Auckland DHB fast-tracks Maori, Pacific job applicants

All eligible Maori and Pacific job candidates are being automatically fast-tracked to the interview stage for openings at Auckland District Health Board, according to the New Zealand Herald.

Under the policy that began at the end of June and builds on a similar approach to recruit graduate nurses, if Maori and Pacific job-seekers aren't hired, managers must give specific feedback to HR, so the unsuccessful candidate can be coached to improve their chances in future interviews.

Hobson’s Pledge is clear that race-based recruitment is institutionalised racism.

Moreover, the Auckland DHB gives the appearance of valuing a Maori-Pacific workforce over a best-qualified workforce.

The policy looks like it is illegal considering that ethnicity is a prohibited ground of discrimination under Section 21 of the Human Rights Act 1993, with no mention in that section of positive or negative discrimination.


Yet another settlement for Maniapoto, and Waikato

Yet another Treaty of Waitangi settlement is being arranged for southern Waikato tribe Ngati Maniapoto without any mention of the Waikato-Maniapoto Maori Claims Settlement Act 1946 which included the words “full settlement and discharge of their claims”.

Maniapoto has signed an agreement in principle with the Government to settle alleged Treaty breaches potentially worth $165 million.

The deal includes an apology from the Government for calling the rebel Maniapoto tribe “rebels” despite the fact that they fought against the Government, first in Taranaki in 1860, then in Waikato from 1863.

The Waikato settlement signed in 1995 with great fanfare was also perceived as a full and final settlement of Waikato claims but then there was the 2010 Waikato River “confiscation” settlement, a whole host of other smaller Waikato settlements, and now the Maniapoto settlement.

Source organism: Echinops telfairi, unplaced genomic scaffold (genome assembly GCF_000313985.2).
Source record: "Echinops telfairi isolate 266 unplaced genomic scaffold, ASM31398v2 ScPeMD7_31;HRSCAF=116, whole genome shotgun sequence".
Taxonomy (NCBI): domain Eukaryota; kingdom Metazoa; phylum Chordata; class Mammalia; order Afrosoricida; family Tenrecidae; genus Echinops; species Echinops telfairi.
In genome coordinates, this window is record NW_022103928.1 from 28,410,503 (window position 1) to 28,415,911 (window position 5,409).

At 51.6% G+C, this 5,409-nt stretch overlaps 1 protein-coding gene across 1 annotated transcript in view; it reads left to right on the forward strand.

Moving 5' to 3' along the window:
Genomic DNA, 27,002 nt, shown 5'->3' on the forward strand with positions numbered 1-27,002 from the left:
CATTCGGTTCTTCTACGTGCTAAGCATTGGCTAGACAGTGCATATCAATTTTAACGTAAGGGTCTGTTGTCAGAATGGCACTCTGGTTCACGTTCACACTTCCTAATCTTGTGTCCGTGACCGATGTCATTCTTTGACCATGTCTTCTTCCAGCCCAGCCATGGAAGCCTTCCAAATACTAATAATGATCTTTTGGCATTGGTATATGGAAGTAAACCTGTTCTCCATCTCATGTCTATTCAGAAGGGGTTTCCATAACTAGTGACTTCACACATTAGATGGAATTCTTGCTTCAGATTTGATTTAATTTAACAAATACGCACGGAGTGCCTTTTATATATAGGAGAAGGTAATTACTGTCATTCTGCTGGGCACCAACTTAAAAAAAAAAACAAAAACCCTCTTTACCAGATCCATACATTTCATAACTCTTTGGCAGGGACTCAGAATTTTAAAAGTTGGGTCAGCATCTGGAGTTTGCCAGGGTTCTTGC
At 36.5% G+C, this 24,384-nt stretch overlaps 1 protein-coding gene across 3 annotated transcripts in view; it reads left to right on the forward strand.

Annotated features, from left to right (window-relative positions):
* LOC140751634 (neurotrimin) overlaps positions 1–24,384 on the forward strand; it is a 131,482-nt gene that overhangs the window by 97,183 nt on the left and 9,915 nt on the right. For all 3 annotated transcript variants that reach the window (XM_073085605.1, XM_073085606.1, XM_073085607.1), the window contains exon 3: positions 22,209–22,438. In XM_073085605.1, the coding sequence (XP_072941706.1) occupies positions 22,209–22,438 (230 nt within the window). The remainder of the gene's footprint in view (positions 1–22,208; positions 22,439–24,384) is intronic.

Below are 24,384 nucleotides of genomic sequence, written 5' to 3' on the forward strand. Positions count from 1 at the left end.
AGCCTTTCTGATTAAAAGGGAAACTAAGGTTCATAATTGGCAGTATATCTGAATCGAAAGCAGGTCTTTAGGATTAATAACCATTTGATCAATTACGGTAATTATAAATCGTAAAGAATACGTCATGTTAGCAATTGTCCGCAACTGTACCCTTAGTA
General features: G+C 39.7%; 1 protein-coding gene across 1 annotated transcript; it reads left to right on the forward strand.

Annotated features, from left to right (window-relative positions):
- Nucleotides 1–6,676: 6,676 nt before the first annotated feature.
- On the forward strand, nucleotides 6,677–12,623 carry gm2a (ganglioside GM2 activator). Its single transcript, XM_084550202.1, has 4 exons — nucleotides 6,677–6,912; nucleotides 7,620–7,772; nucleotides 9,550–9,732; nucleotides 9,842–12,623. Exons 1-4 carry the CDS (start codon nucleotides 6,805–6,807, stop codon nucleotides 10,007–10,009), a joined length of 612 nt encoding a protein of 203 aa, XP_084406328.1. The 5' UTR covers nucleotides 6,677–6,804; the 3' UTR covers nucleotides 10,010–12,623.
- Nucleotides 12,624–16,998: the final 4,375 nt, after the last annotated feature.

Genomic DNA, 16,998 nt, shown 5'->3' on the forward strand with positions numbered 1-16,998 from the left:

The total financial redress for all Waikato settlements to date is $915.69-million. See

We wonder if the Peters-Ardern Government’s Treaty partnership super Ministry is keeping track of Waikato double-dipping.


See also

Influence of iwi leaders ‘diluted’

The new Government wants to work with a broader Maori group, which dilutes the influence and power of the iwi leaders, political commentator Audrey Young wrote yesterday.

The relationship of iwi leaders with the former Government evolved into an almost exclusive one on a range of issues through the Iwi Chairs Forum of several hundred iwi leaders, and with a smaller group on freshwater which reported back to the iwi chairs, she wrote.

The new Government has established its own Maori advisory group, Kahui Wai Maori, which includes Kingi Smiler of Miraka dairy company, Traci Houpapa of the Federation of Maori Authorities, and Paul Morgan, of the Wakatu Incorporation, as well as as former Labour Party elder statesman Dover Samuels and lawyer and activist Annette Sykes.

Not mentioned is the on-going influence of Labour MP Willie Jackson of the Manukau Urban Maori Authority, a social service organisation that relies on government grants.


Maori victims of crime

A person of Maori ancestry, who sits on the board of an agency focused on supporting the children of prisoners, wrote on Maori victims of crime in light of the recent Criminal Justice Symposium, held in Porirua, which he described as “another yawn-fest focused on the fact we have too many Maori prisoners”.

Ward Kamo wrote that for those of you who want to blame colonisation as the cause of the high rates of incarceration of Maori, “tell that to the victims’ whanau – they’ll spit in your face and tell you it was a drug-addled alcohol-addicted useless Maori father that murdered their child”.

“These men should be grateful for prison, in comparison with the justice meted out in our old Maori ways,” he wrote.

See the full article at

Frequently asked questions

Join the debate on Facebook. You may visit this page at

Visit our website at

Grow the movement. Forward this email to your friends and family

Donate. Visit

Buy a book. Visit